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Ten years of elevated atmospheric carbon dioxide alters soil nitrogen transformations in a sheep-grazed pasture

Rutting, T; Clough, TJ; Muller, C; Lieffering, M and Newton, PCD (2010) In Global Change Biology 16(9). p.2530-2542
Abstract
The increasing concentration of atmospheric carbon dioxide (CO(2)) is expected to lead to enhanced competition between plants and microorganisms for the available nitrogen (N) in soil. Here, we present novel results from a 15N tracing study conducted with a sheep-grazed pasture soil that had been under 10 years of CO(2) enrichment. Our study aimed to investigate changes in process-specific gross N transformations in a soil previously exposed to an elevated atmospheric CO(2) (eCO(2)) concentration and to examine indicators for the occurrence of progressive nitrogen limitation (PNL). Our results show that the mineralization-immobilization turnover (MIT) was enhanced under eCO(2), which was driven by the mineralization of recalcitrant organic... (More)
The increasing concentration of atmospheric carbon dioxide (CO(2)) is expected to lead to enhanced competition between plants and microorganisms for the available nitrogen (N) in soil. Here, we present novel results from a 15N tracing study conducted with a sheep-grazed pasture soil that had been under 10 years of CO(2) enrichment. Our study aimed to investigate changes in process-specific gross N transformations in a soil previously exposed to an elevated atmospheric CO(2) (eCO(2)) concentration and to examine indicators for the occurrence of progressive nitrogen limitation (PNL). Our results show that the mineralization-immobilization turnover (MIT) was enhanced under eCO(2), which was driven by the mineralization of recalcitrant organic N. The retention of N in the grassland was enhanced by increased dissimilatory NO(3)- reduction to NH(4)+ (DNRA) and decreased NH(4)+ oxidation. Our results indicate that heterotrophic processes become more important under eCO(2). We conclude that higher MIT of recalcitrant organic N and enhanced N retention are mechanisms that may alleviate PNL in grazed temperate grassland. (Less)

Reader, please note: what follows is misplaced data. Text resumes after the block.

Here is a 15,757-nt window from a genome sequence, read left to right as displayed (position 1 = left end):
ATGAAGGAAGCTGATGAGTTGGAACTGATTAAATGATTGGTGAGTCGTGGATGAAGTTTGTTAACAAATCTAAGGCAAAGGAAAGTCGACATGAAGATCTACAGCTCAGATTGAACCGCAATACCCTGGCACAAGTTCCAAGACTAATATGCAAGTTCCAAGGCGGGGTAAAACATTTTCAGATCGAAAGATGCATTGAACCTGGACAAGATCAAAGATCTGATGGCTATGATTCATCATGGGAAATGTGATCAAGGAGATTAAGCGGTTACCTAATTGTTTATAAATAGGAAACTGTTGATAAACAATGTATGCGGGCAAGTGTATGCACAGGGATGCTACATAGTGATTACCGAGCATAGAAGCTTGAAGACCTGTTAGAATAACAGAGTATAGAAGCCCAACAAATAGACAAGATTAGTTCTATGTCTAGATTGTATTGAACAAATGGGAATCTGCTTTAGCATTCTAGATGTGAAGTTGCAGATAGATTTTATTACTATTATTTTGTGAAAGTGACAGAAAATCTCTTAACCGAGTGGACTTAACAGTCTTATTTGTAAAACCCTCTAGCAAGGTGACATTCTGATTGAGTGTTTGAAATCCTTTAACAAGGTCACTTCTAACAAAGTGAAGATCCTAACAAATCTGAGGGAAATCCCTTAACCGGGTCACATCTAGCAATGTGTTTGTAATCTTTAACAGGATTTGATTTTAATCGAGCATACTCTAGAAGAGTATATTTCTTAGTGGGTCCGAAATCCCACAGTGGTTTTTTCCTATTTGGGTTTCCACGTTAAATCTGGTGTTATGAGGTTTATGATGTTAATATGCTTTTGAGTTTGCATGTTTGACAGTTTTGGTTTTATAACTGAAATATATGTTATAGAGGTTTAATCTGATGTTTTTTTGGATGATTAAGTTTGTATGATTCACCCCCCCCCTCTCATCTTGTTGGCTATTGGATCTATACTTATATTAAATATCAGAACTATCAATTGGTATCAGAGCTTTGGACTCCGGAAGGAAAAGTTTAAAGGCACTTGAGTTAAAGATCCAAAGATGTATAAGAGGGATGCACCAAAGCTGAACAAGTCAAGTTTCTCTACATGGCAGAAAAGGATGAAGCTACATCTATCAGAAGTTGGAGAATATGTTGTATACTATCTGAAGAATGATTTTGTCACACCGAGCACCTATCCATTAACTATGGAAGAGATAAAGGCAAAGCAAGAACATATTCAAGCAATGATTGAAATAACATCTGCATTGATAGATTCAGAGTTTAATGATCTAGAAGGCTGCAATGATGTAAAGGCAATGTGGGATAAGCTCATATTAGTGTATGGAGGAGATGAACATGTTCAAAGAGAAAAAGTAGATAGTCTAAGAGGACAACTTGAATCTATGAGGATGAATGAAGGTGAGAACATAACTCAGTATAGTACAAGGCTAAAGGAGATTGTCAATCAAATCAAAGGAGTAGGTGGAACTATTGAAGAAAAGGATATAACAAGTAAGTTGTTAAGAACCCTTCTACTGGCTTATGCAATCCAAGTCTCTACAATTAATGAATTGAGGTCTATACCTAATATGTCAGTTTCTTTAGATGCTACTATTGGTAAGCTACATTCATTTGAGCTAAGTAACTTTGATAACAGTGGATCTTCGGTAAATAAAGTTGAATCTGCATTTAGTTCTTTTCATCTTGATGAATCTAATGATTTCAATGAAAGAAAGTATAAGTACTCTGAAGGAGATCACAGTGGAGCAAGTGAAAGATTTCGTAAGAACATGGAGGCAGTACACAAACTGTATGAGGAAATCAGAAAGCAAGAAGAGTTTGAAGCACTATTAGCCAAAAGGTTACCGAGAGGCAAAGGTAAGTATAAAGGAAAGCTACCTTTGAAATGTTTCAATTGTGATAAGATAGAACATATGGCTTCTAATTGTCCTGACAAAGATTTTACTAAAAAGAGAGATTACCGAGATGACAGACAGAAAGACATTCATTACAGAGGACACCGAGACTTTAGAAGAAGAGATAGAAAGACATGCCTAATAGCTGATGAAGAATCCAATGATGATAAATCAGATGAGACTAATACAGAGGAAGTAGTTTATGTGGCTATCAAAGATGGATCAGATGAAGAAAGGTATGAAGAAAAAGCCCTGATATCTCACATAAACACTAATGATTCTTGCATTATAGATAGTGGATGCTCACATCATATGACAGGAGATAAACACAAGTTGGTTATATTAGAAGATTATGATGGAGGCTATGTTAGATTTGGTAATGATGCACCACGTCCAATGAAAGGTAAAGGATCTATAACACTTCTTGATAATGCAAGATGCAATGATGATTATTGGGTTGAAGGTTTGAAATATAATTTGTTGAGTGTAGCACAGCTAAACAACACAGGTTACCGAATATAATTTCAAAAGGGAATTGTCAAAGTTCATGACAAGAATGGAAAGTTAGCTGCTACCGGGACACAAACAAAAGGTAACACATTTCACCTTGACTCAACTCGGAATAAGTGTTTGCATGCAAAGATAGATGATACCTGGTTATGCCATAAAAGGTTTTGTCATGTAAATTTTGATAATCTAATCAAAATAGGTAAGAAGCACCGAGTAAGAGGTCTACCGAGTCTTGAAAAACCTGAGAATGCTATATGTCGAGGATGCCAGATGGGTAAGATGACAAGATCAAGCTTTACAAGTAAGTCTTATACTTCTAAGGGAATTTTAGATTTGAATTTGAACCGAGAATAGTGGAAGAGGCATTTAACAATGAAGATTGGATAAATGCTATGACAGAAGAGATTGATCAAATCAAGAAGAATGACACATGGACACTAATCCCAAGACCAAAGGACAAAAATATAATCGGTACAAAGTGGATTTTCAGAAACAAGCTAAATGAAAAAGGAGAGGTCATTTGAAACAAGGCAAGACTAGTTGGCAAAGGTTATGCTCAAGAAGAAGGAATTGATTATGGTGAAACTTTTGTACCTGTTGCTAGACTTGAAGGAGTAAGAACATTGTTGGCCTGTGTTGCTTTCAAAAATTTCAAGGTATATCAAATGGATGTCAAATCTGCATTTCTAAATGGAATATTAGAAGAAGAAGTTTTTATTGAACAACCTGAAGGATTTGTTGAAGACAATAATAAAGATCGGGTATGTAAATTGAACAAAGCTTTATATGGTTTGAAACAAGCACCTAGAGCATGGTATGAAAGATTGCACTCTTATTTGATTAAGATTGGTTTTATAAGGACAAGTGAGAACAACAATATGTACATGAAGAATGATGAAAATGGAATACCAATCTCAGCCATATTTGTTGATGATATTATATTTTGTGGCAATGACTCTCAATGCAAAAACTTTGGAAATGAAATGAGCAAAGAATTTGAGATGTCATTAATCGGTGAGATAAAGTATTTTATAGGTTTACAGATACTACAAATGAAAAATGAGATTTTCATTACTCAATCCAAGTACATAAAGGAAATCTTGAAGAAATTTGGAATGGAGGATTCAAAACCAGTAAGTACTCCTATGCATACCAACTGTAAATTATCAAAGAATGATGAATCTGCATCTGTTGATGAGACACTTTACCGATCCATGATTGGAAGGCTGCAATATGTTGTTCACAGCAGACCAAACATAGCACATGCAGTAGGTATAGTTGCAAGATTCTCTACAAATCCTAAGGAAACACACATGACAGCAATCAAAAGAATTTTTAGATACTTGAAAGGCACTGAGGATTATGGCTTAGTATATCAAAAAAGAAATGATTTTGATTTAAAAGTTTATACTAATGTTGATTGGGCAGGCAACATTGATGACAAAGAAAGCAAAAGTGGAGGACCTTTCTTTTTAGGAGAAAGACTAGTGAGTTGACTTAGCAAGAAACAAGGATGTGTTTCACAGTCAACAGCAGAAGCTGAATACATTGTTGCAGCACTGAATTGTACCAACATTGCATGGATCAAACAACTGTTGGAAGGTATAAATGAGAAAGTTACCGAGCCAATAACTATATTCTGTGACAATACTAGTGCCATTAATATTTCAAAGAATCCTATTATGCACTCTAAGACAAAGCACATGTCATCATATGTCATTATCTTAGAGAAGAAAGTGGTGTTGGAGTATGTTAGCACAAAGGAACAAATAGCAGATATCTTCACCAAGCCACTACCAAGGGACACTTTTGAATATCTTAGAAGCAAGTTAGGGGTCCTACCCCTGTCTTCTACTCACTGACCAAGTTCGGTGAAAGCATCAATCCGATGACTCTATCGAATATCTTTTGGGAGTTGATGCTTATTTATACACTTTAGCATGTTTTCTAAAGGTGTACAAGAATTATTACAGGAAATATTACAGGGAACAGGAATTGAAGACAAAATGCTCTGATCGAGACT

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author
publishing date
type
Contribution to journal
publication status
published
subject
keywords
elevated CO(2), grazing, gross N transformation, model, 15N tracing, progressive N limitation, soil, temperate grassland
in
Global Change Biology
volume
16
issue
9
pages
2530 - 2542
publisher
Wiley-Blackwell
external identifiers
  • scopus:77955236237
ISSN
1354-1013
DOI
10.1111/j.1365-2486.2009.02089.x
project
BECC
language
English
LU publication?
no
id
eb9d1d2e-b89d-4c16-bd17-547eccb8e697 (old id 4448802)
date added to LUP
2014-05-23 12:11:32
date last changed
2018-07-15 03:19:42
@article{eb9d1d2e-b89d-4c16-bd17-547eccb8e697,
  abstract     = {The increasing concentration of atmospheric carbon dioxide (CO(2)) is expected to lead to enhanced competition between plants and microorganisms for the available nitrogen (N) in soil. Here, we present novel results from a 15N tracing study conducted with a sheep-grazed pasture soil that had been under 10 years of CO(2) enrichment. Our study aimed to investigate changes in process-specific gross N transformations in a soil previously exposed to an elevated atmospheric CO(2) (eCO(2)) concentration and to examine indicators for the occurrence of progressive nitrogen limitation (PNL). Our results show that the mineralization-immobilization turnover (MIT) was enhanced under eCO(2), which was driven by the mineralization of recalcitrant organic N. The retention of N in the grassland was enhanced by increased dissimilatory NO(3)- reduction to NH(4)+ (DNRA) and decreased NH(4)+ oxidation. Our results indicate that heterotrophic processes become more important under eCO(2). We conclude that higher MIT of recalcitrant organic N and enhanced N retention are mechanisms that may alleviate PNL in grazed temperate grassland.},
  author       = {Rutting, T and Clough, TJ and Muller, C and Lieffering, M and Newton, PCD},
  issn         = {1354-1013},
  keyword      = {elevated CO(2),grazing,gross N transformation,model,15N tracing,progressive N limitation,soil,temperate grassland},
  language     = {eng},
  number       = {9},
  pages        = {2530--2542},
  publisher    = {Wiley-Blackwell},
  series       = {Global Change Biology},
  title        = {Ten years of elevated atmospheric carbon dioxide alters soil nitrogen transformations in a sheep-grazed pasture},
  url          = {http://dx.doi.org/10.1111/j.1365-2486.2009.02089.x},
  volume       = {16},
  year         = {2010},
}